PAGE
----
- Trade: the capacity to reciprocally exchange the full range values—both material and profoundly spiritual—with the full diversity of other humans, each of whom represents a precious individual life, of agency, knowledge, and work, unto herself. “Not only are these children free from envy, but anything well done arouses their enthusiastic praise. … There is among the children an evident sense of community. This rests on the noblest feelings and creates unity in the group.” (AM 22, p. 231) “Man has accomplished a great feat in establishing a near-perfect system of exchange, similar to the circulatory system of the human body. … The issue…is to do everything possible to help mankind become conscious of this reality by the revelation that ties of interdependence and social solidarity among the peoples of the earth already exist, real and strong.” (SRL 2, p. 16)
Each of these “lanterns” is a major aspect of the life fully lived, and each relates to the others. One authors one’s life by directing one’s mind and actions towards understanding, towards purposeful work, and towards rewarding relationships. Each individual must choose to work to build her knowledge for herself—including knowledge of herself and others. Work—the effortful pursuit of values—is involved in all aspects of achieving one’s chosen life, including one’s mind and relationships. And the profound value that others represent—and the dignity with which one must treat others in order to access it—flows from each individual’s independent need for self-authorship, for independent knowledge, and for his chosen work.
A commitment to achieving these lanterns at all levels of programming is our core value proposition for developing humans. Each one represents a stand taken on what it means to get education right:
- Knowledge and agency are typically seen in education as trading off with one another. To the extent one focuses on providing students with important knowledge, it is by overriding their agency and holding their hand through a curriculum. Insofar as one focuses on nurturing student agency and ownership over their learning, it is by at least partially relinquishing a curricular structure and allowing students to choose their own way. In reality—in human nature—there is no tradeoff or priority. There is just a pedagogical challenge of supporting both without compromise.
- Work is typically underappreciated in education. The acts of setting and understanding a goal, the pursuit of a goal across time as manifested in stretches of concentrated effort, the interaction with the world and the cognitive integration of the feedback that follows from it, and the serene inner discipline and genuine, earned confidence that comes from being able to shape one’s world—this process is absolutely core to the good life. Learning to do and to love work in a general way is a critical part of development and therefore of education.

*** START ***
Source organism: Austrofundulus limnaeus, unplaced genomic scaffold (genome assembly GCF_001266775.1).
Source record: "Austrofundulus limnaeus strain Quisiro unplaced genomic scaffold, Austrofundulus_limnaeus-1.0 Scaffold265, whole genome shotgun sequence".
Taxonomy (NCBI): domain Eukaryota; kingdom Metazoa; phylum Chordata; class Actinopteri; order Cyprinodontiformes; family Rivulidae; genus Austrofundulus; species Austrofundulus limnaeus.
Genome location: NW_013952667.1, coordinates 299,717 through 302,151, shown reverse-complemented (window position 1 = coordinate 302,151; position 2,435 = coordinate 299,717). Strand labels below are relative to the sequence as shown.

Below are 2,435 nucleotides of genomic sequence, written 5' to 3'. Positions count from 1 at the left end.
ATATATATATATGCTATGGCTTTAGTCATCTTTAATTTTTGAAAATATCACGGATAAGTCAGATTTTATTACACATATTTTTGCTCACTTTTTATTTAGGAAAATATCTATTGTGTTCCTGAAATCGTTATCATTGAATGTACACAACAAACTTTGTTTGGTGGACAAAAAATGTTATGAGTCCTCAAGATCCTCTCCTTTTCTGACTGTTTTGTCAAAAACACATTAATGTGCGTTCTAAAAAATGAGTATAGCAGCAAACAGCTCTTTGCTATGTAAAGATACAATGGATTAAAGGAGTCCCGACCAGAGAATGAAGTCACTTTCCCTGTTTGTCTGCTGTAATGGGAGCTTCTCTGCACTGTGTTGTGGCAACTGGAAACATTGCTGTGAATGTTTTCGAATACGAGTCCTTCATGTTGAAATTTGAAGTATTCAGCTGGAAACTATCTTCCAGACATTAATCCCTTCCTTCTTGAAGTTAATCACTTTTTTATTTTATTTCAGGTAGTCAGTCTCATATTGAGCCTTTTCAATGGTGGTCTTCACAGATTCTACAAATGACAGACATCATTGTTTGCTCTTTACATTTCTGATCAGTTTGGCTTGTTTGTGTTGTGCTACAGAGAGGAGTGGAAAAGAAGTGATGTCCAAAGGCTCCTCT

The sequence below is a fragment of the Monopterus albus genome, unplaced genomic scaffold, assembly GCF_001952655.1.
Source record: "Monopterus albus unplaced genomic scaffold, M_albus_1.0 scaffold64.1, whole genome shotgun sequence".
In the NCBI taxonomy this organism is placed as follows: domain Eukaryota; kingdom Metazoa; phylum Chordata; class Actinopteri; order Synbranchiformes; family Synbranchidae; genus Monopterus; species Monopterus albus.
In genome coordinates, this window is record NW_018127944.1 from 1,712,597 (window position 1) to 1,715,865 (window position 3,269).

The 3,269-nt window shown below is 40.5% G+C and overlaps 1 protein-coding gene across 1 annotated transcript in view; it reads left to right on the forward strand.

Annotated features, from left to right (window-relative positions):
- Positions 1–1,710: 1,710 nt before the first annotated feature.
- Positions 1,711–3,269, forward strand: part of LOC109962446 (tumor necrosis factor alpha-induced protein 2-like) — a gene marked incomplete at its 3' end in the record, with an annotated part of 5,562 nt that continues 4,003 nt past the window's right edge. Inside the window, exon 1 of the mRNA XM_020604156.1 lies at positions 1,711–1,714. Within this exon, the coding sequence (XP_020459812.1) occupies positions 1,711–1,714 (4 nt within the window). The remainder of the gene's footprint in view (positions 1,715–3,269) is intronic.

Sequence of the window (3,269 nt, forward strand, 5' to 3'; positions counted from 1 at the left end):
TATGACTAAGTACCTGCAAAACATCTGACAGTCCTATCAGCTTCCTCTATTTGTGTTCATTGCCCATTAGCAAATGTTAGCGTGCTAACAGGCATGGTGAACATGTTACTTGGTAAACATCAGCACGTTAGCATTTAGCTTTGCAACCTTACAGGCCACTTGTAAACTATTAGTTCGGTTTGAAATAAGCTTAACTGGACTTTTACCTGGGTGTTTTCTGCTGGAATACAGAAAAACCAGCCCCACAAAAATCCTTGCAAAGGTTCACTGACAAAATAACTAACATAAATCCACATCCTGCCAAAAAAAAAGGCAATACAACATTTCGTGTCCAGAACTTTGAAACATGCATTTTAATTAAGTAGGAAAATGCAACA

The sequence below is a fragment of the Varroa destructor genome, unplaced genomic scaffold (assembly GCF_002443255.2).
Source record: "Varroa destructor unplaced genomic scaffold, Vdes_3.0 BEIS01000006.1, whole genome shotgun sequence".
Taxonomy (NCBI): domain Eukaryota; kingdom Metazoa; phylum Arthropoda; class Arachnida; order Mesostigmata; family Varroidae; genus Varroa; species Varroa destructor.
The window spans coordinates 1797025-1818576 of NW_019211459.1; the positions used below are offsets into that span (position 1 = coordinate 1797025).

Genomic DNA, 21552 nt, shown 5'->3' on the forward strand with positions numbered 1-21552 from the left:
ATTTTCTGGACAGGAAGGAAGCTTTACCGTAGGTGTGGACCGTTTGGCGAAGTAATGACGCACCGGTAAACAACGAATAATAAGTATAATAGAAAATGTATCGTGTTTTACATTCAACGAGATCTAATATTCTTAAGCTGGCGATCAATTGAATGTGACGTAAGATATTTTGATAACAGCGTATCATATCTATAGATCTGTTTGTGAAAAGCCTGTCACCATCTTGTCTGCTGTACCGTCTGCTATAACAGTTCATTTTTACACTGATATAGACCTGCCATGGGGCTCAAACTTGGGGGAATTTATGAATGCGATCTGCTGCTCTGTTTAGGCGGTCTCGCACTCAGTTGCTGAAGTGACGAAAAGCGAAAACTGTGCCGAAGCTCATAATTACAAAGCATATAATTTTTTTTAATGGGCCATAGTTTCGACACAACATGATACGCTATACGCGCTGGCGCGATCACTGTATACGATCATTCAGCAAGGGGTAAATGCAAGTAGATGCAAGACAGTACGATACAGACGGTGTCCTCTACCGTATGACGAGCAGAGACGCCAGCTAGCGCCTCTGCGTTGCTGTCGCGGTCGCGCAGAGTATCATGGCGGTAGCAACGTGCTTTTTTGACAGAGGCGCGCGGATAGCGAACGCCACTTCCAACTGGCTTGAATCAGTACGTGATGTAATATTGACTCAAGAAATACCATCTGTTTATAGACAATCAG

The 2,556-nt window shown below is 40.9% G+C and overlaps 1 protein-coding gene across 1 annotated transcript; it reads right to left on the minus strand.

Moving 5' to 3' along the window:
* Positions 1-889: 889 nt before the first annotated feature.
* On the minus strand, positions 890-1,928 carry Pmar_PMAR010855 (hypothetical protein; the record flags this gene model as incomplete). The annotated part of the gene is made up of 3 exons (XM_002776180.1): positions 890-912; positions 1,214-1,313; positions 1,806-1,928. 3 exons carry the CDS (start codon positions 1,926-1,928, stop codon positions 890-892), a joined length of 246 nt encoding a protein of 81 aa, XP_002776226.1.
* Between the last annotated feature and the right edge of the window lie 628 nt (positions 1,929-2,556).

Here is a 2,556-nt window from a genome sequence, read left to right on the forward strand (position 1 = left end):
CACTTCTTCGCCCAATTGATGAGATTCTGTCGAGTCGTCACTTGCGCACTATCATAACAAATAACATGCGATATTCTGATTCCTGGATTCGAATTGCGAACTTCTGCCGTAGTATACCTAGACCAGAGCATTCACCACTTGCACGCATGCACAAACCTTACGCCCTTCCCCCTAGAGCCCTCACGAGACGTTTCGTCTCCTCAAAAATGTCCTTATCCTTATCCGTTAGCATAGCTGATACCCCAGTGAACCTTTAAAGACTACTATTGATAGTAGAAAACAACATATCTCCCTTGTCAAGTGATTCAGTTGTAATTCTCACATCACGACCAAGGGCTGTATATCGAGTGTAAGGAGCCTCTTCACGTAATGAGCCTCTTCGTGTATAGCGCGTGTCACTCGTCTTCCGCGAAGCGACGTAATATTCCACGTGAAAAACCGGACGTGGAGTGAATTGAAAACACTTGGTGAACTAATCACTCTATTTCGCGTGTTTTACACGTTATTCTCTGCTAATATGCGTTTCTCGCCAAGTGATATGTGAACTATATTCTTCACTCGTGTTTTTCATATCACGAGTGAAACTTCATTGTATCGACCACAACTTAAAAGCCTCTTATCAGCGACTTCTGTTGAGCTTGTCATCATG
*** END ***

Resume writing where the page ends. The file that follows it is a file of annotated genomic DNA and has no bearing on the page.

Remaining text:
- The notion of individual lives interacting with one another by trade, by the asking and offering of profound values, is a framework of social development that both protects individual flourishing and unlocks the value of others, of cooperation, of intricate interdependence. Too often social development is treated moralistically, or even politically, in a way that subtly interweaves guilt into the child’s social experience. The full life is full of mutually beneficial relationships that are grounded in the recognition of the deep, common dignity of each human existence.
These lanterns are guiding lights for supporting developing human lives. They are both constitutive of the life fully lived, and the embedded foundation of all of our educational offerings, at every age level.
Dr. Matt Bateman
Dr. Matt Bateman earned his Ph.D. in Philosophy in 2012 from the University of Pennsylvania. He taught and continued his research at Franklin and Marshall College in the Department of Psychology, on topics ranging from neuroscience to evolutionary theory to philosophy, before joining the LePort Schools as Director of Curriculum and Pedagogy in 2014.
In 2016, Dr. Matt Bateman became a founding member of Higher Ground Education. He is now Vice President of Pedagogy for Higher Ground and the Executive Director of Montessorium.
- Core Philosophy
Culture of Work, Culture of Knowledge
Knowledge and work—thought and action—are the two fundamental manifestations of human agency. An education that supports agency does so by embodying a culture of knowledge and a culture of work.
Higher Ground’s Approach to Identity
A humanistic approach to identity: creating meaning in work, finding belonging in our common nature, and conceptualizing oneself over time.
- Core Philosophy
A Pedagogy of Gratitude
Harvest celebrations, such as America’s Thanksgiving are often linked to appreciation. In the home, it’s a time to appreciate our families, loved ones, and the meals we make and enjoy together. Montessori didn’t say anything about harvest traditions, but she said a lot about giving thanks in the classroom.
- Core Philosophy
Lives Fully Lived
If we dig deep—deeper than our educational practices, deeper than our core values, deeper even than our mission, all the way to the very foundation of our worldview—we find a bedrock idea that everything rests upon: the individual human life fully lived is an end in itself.